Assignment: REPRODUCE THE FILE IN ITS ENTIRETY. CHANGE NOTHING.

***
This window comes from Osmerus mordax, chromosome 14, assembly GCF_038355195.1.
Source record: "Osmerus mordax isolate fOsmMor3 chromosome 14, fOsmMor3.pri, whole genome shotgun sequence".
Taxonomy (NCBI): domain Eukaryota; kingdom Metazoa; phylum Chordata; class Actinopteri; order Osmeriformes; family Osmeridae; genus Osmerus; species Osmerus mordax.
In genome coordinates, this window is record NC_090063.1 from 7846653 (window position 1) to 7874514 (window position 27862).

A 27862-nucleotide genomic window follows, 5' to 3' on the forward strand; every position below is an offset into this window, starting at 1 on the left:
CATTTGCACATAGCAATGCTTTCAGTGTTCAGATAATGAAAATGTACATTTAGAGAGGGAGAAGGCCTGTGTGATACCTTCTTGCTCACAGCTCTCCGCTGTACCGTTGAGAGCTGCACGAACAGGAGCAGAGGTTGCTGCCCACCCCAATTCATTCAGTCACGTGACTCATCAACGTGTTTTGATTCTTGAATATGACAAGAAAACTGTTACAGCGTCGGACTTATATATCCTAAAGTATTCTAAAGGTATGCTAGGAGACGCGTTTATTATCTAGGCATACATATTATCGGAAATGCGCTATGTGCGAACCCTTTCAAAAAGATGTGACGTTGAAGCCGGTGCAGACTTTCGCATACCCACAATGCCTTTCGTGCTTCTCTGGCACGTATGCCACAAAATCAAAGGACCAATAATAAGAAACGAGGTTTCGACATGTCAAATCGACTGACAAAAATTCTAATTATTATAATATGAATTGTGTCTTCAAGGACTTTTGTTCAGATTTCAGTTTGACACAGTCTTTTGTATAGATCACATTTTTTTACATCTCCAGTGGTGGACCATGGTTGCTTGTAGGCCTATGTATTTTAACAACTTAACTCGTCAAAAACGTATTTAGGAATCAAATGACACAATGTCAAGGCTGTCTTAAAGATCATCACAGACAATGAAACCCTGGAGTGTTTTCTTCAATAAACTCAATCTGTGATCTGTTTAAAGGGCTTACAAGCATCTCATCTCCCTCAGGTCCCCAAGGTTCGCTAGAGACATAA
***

This window comes from Osmerus mordax, chromosome 14, assembly GCF_038355195.1.
Source record: "Osmerus mordax isolate fOsmMor3 chromosome 14, fOsmMor3.pri, whole genome shotgun sequence".
Taxonomy (NCBI): domain Eukaryota; kingdom Metazoa; phylum Chordata; class Actinopteri; order Osmeriformes; family Osmeridae; genus Osmerus; species Osmerus mordax.
In genome coordinates, this window is record NC_090063.1 from 7846653 (window position 1) to 7874514 (window position 27862).

A 27862-nucleotide genomic window follows, 5' to 3' on the forward strand; every position below is an offset into this window, starting at 1 on the left:
CATTTGCACATAGCAATGCTTTCAGTGTTCAGATAATGAAAATGTACATTTAGAGAGGGAGAAGGCCTGTGTGATACCTTCTTGCTCACAGCTCTCCGCTGTACCGTTGAGAGCTGCACGAACAGGAGCAGAGGTTGCTGCCCACCCCAATTCATTCAGTCACGTGACTCATCAACGTGTTTTGATTCTTGAATATGACAAGAAAACTGTTACAGCGTCGGACTTATATATCCTAAAGTATTCTAAAGGTATGCTAGGAGACGCGTTTATTATCTAGGCATACATATTATCGGAAATGCGCTATGTGCGAACCCTTTCAAAAAGATGTGACGTTGAAGCCGGTGCAGACTTTCGCATACCCACAATGCCTTTCGTGCTTCTCTGGCACGTATGCCACAAAATCAAAGGACCAATAATAAGAAACGAGGTTTCGACATGTCAAATCGACTGACAAAAATTCTAATTATTATAATATGAATTGTGTCTTCAAGGACTTTTGTTCAGATTTCAGTTTGACACAGTCTTTTGTATAGATCACATTTTTTTACATCTCCAGTGGTGGACCATGGTTGCTTGTAGGCCTATGTATTTTAACAACTTAACTCGTCAAAAACGTATTTAGGAATCAAATGACACAATGTCAAGGCTGTCTTAAAGATCATCACAGACAATGAAACCCTGGAGTGTTTTCTTCAATAAACTCAATCTGTGATCTGTTTAAAGGGCTTACAAGCATCTCATCTCCCTCAGGTCCCCAAGGTTCGCTAGAGACATAA